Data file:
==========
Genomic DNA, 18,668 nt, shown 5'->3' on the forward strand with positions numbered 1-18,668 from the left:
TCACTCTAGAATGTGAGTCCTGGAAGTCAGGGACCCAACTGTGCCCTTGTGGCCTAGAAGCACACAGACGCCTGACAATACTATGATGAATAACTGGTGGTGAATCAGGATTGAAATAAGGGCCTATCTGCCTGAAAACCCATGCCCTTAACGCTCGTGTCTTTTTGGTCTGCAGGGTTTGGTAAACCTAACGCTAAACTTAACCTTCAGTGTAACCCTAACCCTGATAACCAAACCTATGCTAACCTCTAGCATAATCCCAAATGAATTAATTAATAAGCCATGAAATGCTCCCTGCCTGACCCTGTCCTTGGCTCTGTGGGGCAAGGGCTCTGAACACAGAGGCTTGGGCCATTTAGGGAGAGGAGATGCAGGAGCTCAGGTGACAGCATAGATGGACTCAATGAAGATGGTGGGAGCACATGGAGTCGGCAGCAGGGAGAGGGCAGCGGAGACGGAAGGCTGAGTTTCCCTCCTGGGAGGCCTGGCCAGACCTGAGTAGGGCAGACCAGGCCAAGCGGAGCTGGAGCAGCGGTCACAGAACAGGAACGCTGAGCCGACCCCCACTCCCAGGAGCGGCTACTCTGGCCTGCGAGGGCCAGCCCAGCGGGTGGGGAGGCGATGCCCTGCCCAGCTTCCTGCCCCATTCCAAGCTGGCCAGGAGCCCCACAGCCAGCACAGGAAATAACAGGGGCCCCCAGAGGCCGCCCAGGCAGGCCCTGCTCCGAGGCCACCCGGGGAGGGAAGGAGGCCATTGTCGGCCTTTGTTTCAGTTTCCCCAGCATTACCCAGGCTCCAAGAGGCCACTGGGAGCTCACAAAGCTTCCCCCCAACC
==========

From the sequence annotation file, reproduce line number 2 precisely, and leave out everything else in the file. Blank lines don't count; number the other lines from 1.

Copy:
TCACTCTAGAATGTGAGTCCTGGAAGTCAGGGACCCAACTGTGCCCTTGTGGCCTAGAAGCACACAGACGCCTGACAATACTATGATGAATAACTGGTGGTGAATCAGGATTGAAATAAGGGCCTATCTGCCTGAAAACCCATGCCCTTAACGCTCGTGTCTTTTTGGTCTGCAGGGTTTGGTAAACCTAACGCTAAACTTAACCTTCAGTGTAACCCTAACCCTGATAACCAAACCTATGCTAACCTCTAGCATAATCCCAAATGAATTAATTAATAAGCCATGAAATGCTCCCTGCCTGACCCTGTCCTTGGCTCTGTGGGGCAAGGGCTCTGAACACAGAGGCTTGGGCCATTTAGGGAGAGGAGATGCAGGAGCTCAGGTGACAGCATAGATGGACTCAATGAAGATGGTGGGAGCACATGGAGTCGGCAGCAGGGAGAGGGCAGCGGAGACGGAAGGCTGAGTTTCCCTCCTGGGAGGCCTGGCCAGACCTGAGTAGGGCAGACCAGGCCAAGCGGAGCTGGAGCAGCGGTCACAGAACAGGAACGCTGAGCCGACCCCCACTCCCAGGAGCGGCTACTCTGGCCTGCGAGGGCCAGCCCAGCGGGTGGGGAGGCGATGCCCTGCCCAGCTTCCTGCCCCATTCCAAGCTGGCCAGGAGCCCCACAGCCAGCACAGGAAATAACAGGGGCCCCCAGAGGCCGCCCAGGCAGGCCCTGCTCCGAGGCCACCCGGGGAGGGAAGGAGGCCATTGTCGGCCTTTGTTTCAGTTTCCCCAGCATTACCCAGGCTCCAAGAGGCCACTGGGAGCTCACAAAGCTTCCCCCCAACC